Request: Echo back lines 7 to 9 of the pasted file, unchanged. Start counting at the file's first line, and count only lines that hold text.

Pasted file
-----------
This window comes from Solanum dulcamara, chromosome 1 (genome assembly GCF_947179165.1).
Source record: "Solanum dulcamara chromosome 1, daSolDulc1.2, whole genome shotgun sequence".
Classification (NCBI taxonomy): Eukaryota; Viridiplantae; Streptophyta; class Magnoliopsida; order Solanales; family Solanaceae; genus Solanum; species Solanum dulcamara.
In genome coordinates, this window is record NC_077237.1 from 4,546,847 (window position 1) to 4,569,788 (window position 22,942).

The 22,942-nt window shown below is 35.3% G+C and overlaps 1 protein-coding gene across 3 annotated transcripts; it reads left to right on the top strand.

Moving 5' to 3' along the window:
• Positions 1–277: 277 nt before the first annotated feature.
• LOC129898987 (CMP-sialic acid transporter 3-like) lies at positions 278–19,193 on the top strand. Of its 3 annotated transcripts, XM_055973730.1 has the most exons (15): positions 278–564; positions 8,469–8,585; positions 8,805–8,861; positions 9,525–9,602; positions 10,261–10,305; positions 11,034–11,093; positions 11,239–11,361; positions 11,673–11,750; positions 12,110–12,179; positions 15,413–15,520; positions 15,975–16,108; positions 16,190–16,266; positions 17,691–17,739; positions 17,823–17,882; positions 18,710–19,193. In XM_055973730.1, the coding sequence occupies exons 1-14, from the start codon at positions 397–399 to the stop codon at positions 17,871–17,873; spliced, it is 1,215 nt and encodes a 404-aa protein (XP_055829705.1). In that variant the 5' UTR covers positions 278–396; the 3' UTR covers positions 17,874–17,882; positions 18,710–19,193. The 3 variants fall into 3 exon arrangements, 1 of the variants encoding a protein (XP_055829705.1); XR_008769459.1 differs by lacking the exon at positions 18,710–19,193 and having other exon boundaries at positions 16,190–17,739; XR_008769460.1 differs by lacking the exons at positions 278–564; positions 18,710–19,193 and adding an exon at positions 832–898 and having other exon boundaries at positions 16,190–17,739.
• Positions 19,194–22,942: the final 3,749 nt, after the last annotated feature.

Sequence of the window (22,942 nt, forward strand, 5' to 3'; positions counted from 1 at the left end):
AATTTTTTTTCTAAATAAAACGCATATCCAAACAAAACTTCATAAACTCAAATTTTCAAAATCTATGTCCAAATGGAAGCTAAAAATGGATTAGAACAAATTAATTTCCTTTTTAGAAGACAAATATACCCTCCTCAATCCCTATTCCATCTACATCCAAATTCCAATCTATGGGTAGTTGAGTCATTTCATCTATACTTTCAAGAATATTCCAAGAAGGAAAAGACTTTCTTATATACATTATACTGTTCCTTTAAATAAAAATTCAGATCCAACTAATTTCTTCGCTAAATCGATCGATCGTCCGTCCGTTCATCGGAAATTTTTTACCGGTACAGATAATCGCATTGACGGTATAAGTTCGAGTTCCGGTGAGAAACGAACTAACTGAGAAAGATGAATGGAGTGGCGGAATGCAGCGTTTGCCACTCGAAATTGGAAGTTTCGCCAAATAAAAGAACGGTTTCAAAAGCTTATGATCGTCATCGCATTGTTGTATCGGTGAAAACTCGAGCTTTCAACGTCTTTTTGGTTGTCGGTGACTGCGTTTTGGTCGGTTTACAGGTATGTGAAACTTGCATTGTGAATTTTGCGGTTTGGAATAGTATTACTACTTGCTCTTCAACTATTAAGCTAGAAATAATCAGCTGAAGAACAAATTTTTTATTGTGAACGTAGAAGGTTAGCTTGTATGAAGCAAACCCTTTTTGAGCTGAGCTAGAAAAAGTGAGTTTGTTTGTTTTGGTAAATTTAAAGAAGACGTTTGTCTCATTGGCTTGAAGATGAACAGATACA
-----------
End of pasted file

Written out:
• Positions 1–277: 277 nt before the first annotated feature.
• LOC129898987 (CMP-sialic acid transporter 3-like) lies at positions 278–19,193 on the top strand. Of its 3 annotated transcripts, XM_055973730.1 has the most exons (15): positions 278–564; positions 8,469–8,585; positions 8,805–8,861; positions 9,525–9,602; positions 10,261–10,305; positions 11,034–11,093; positions 11,239–11,361; positions 11,673–11,750; positions 12,110–12,179; positions 15,413–15,520; positions 15,975–16,108; positions 16,190–16,266; positions 17,691–17,739; positions 17,823–17,882; positions 18,710–19,193. In XM_055973730.1, the coding sequence occupies exons 1-14, from the start codon at positions 397–399 to the stop codon at positions 17,871–17,873; spliced, it is 1,215 nt and encodes a 404-aa protein (XP_055829705.1). In that variant the 5' UTR covers positions 278–396; the 3' UTR covers positions 17,874–17,882; positions 18,710–19,193. The 3 variants fall into 3 exon arrangements, 1 of the variants encoding a protein (XP_055829705.1); XR_008769459.1 differs by lacking the exon at positions 18,710–19,193 and having other exon boundaries at positions 16,190–17,739; XR_008769460.1 differs by lacking the exons at positions 278–564; positions 18,710–19,193 and adding an exon at positions 832–898 and having other exon boundaries at positions 16,190–17,739.
• Positions 19,194–22,942: the final 3,749 nt, after the last annotated feature.